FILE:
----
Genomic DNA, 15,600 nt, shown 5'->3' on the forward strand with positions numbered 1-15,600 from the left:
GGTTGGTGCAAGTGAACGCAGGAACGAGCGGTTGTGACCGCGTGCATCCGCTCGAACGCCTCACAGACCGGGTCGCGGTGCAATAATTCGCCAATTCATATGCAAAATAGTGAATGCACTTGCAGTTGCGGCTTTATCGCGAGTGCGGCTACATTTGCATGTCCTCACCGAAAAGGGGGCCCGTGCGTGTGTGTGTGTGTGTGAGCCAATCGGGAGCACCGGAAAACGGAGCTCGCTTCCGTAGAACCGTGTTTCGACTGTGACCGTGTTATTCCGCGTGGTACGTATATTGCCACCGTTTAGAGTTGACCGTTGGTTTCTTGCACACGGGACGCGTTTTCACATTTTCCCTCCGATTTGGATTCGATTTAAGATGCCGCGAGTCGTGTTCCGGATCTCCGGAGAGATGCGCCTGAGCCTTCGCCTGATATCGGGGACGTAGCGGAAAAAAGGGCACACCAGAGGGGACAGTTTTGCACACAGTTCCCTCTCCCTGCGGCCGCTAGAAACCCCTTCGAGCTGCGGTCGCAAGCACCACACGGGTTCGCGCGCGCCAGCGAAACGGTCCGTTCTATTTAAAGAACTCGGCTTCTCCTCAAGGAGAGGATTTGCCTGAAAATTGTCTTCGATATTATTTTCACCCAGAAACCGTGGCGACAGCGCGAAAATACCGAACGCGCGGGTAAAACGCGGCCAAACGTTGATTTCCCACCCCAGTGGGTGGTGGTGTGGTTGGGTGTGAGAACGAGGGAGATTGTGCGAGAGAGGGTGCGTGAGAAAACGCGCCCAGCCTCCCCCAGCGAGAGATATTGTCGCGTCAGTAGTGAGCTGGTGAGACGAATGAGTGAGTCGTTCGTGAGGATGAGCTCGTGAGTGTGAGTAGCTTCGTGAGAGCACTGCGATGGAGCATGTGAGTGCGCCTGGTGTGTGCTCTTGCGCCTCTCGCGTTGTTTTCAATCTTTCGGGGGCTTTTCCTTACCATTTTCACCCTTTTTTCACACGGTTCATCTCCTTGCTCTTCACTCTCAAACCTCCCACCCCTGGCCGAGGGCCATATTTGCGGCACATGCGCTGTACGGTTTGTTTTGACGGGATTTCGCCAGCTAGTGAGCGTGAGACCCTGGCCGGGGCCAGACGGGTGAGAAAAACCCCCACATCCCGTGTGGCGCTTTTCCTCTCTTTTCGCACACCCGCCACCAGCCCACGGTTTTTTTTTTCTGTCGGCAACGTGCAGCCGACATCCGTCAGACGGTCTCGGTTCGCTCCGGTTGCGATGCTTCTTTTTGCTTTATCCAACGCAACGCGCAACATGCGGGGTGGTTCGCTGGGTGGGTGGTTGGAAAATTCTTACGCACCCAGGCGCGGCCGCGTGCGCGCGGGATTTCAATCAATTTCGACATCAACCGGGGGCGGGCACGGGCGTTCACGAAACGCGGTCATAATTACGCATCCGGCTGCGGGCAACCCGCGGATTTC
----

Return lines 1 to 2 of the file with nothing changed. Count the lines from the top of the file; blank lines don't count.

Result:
Genomic DNA, 15,600 nt, shown 5'->3' on the forward strand with positions numbered 1-15,600 from the left:
GGTTGGTGCAAGTGAACGCAGGAACGAGCGGTTGTGACCGCGTGCATCCGCTCGAACGCCTCACAGACCGGGTCGCGGTGCAATAATTCGCCAATTCATATGCAAAATAGTGAATGCACTTGCAGTTGCGGCTTTATCGCGAGTGCGGCTACATTTGCATGTCCTCACCGAAAAGGGGGCCCGTGCGTGTGTGTGTGTGTGTGAGCCAATCGGGAGCACCGGAAAACGGAGCTCGCTTCCGTAGAACCGTGTTTCGACTGTGACCGTGTTATTCCGCGTGGTACGTATATTGCCACCGTTTAGAGTTGACCGTTGGTTTCTTGCACACGGGACGCGTTTTCACATTTTCCCTCCGATTTGGATTCGATTTAAGATGCCGCGAGTCGTGTTCCGGATCTCCGGAGAGATGCGCCTGAGCCTTCGCCTGATATCGGGGACGTAGCGGAAAAAAGGGCACACCAGAGGGGACAGTTTTGCACACAGTTCCCTCTCCCTGCGGCCGCTAGAAACCCCTTCGAGCTGCGGTCGCAAGCACCACACGGGTTCGCGCGCGCCAGCGAAACGGTCCGTTCTATTTAAAGAACTCGGCTTCTCCTCAAGGAGAGGATTTGCCTGAAAATTGTCTTCGATATTATTTTCACCCAGAAACCGTGGCGACAGCGCGAAAATACCGAACGCGCGGGTAAAACGCGGCCAAACGTTGATTTCCCACCCCAGTGGGTGGTGGTGTGGTTGGGTGTGAGAACGAGGGAGATTGTGCGAGAGAGGGTGCGTGAGAAAACGCGCCCAGCCTCCCCCAGCGAGAGATATTGTCGCGTCAGTAGTGAGCTGGTGAGACGAATGAGTGAGTCGTTCGTGAGGATGAGCTCGTGAGTGTGAGTAGCTTCGTGAGAGCACTGCGATGGAGCATGTGAGTGCGCCTGGTGTGTGCTCTTGCGCCTCTCGCGTTGTTTTCAATCTTTCGGGGGCTTTTCCTTACCATTTTCACCCTTTTTTCACACGGTTCATCTCCTTGCTCTTCACTCTCAAACCTCCCACCCCTGGCCGAGGGCCATATTTGCGGCACATGCGCTGTACGGTTTGTTTTGACGGGATTTCGCCAGCTAGTGAGCGTGAGACCCTGGCCGGGGCCAGACGGGTGAGAAAAACCCCCACATCCCGTGTGGCGCTTTTCCTCTCTTTTCGCACACCCGCCACCAGCCCACGGTTTTTTTTTTCTGTCGGCAACGTGCAGCCGACATCCGTCAGACGGTCTCGGTTCGCTCCGGTTGCGATGCTTCTTTTTGCTTTATCCAACGCAACGCGCAACATGCGGGGTGGTTCGCTGGGTGGGTGGTTGGAAAATTCTTACGCACCCAGGCGCGGCCGCGTGCGCGCGGGATTTCAATCAATTTCGACATCAACCGGGGGCGGGCACGGGCGTTCACGAAACGCGGTCATAATTACGCATCCGGCTGCGGGCAACCCGCGGATTTC